Publication details for Prof Steve LindsayTiono, A.B., Pinder, M., N'Fale, S., Faragher, B., Smith, T., Silkey, M., Ranson, H. & Lindsay, S.W. (2015). The AvecNet Trial to assess whether addition of pyriproxyfen, an insect juvenile hormone mimic, to long-lasting insecticidal mosquito nets provides additional protection against clinical malaria over current best practice in an area with pyrethroid-resistant vectors in rural Burkina Faso: study protocol for a randomised controlled trial. Trials 16: 113.
- Publication type: Journal Article
- ISSN/ISBN: 1745-6215 (electronic)
- DOI: 10.1186/s13063-015-0606-4
- Keywords: Insecticide resistance management, Malaria control, Insecticide-treated bed net, Pyrethroid, Pyriproxyfen, Insect juvenile hormone mimic, Clinical malaria, Entomological inoculation rate, Cluster randomized controlled trial.
- Further publication details on publisher web site
- Durham Research Online (DRO) - may include full text
Author(s) from Durham
Recent reductions in malaria in sub-Saharan Africa have been associated with increased coverage with long-lasting insecticidal nets (LLINs). Pyrethroids are currently the only insecticide class used for treating nets, and the rapid increase in resistance to pyrethroids in vector mosquitoes may jeopardise future vector control. Nets containing a novel combination of permethrin, a pyrethroid, and pyriproxyfen, an insect juvenile hormone mimic, (PPF-LLIN) may enhance malaria control, as well as reducing the spread of pyrethroid-resistant mosquitoes. This trial will determine whether PPF-LLINs provide incremental protection against malaria over current best practice of LLINs and prompt treatment in an area with pyrethroid-resistant vectors.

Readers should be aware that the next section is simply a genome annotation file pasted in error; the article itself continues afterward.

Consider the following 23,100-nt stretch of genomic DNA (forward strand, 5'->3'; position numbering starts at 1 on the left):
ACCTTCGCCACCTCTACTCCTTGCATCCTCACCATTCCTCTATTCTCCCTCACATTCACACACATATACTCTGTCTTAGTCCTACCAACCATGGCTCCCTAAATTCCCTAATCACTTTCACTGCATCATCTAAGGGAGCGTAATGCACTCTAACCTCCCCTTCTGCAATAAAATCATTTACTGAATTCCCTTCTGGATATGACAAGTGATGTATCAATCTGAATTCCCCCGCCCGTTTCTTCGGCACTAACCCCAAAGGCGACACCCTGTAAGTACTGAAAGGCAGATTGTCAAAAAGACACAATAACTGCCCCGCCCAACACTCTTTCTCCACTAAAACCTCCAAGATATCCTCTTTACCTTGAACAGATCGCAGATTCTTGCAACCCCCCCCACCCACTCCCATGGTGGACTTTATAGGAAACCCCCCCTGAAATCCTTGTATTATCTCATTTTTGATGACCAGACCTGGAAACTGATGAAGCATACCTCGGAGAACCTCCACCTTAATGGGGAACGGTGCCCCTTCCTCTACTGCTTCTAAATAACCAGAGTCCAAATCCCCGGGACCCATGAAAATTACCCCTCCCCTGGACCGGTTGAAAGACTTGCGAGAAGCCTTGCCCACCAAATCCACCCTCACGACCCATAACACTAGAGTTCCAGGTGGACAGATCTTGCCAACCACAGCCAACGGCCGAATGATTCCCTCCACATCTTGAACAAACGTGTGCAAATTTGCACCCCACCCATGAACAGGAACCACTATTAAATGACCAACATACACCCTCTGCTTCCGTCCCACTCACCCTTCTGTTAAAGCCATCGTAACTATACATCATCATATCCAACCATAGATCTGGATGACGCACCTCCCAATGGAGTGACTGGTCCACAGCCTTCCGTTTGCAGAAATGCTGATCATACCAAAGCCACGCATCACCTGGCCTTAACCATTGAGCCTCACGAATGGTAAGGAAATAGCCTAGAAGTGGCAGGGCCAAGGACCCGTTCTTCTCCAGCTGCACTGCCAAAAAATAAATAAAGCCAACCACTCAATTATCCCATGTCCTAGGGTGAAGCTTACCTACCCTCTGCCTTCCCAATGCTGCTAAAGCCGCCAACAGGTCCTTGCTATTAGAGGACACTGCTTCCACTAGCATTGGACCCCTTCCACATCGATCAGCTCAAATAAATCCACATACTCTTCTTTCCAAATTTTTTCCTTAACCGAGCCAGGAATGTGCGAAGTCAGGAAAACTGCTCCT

A 2 armed cluster-randomised controlled trial will be conducted in Burkina Faso to assess whether PPF-LLIN (containing 2% permethrin and 1% pyriproxyfen w/w) provide better protection against clinical malaria in children than 2% permethrin-treated LLINs. Study subjects will be recruited and provided with LLINs at the start of the study. The LLINs will be exchanged for PPF-LLIN by cluster in a step-wedge fashion so 3 months before the end of the 2 year trial all participants will have a PPF-LLIN. The primary endpoint will be clinical malaria incidence measured by passive case detection in a cohort of children, aged 6 months to 5 years. Anaemia and parasite prevalence will also be measured in children during cross-sectional surveys. Exposure to malaria parasites will be assessed using light traps followed by identification of common vector species and their sporozoite infection rates. Safety evaluation will include recording of adverse events and pregnancy outcomes. The main endpoint analysis will include adjusting for distance between village clusters with different types of nets, as the impact of PPF-LLIN is likely to increase as larger areas are dominated by PPF-LLIN, reducing the spill over of mosquitoes from villages with LLINs.
The step-wedge design is to measure the impact of an incrementally delivered environmental intervention where we expect the degree of control to be improved as more people use PPF-LLIN over a larger area. Trial findings will help inform policy makers on the effectiveness of PPF-LLIN nets for malaria control in areas of pyrethroid resistance.
ISRCTN21853394 webcite – AvecNet, registered on 3 April 2013.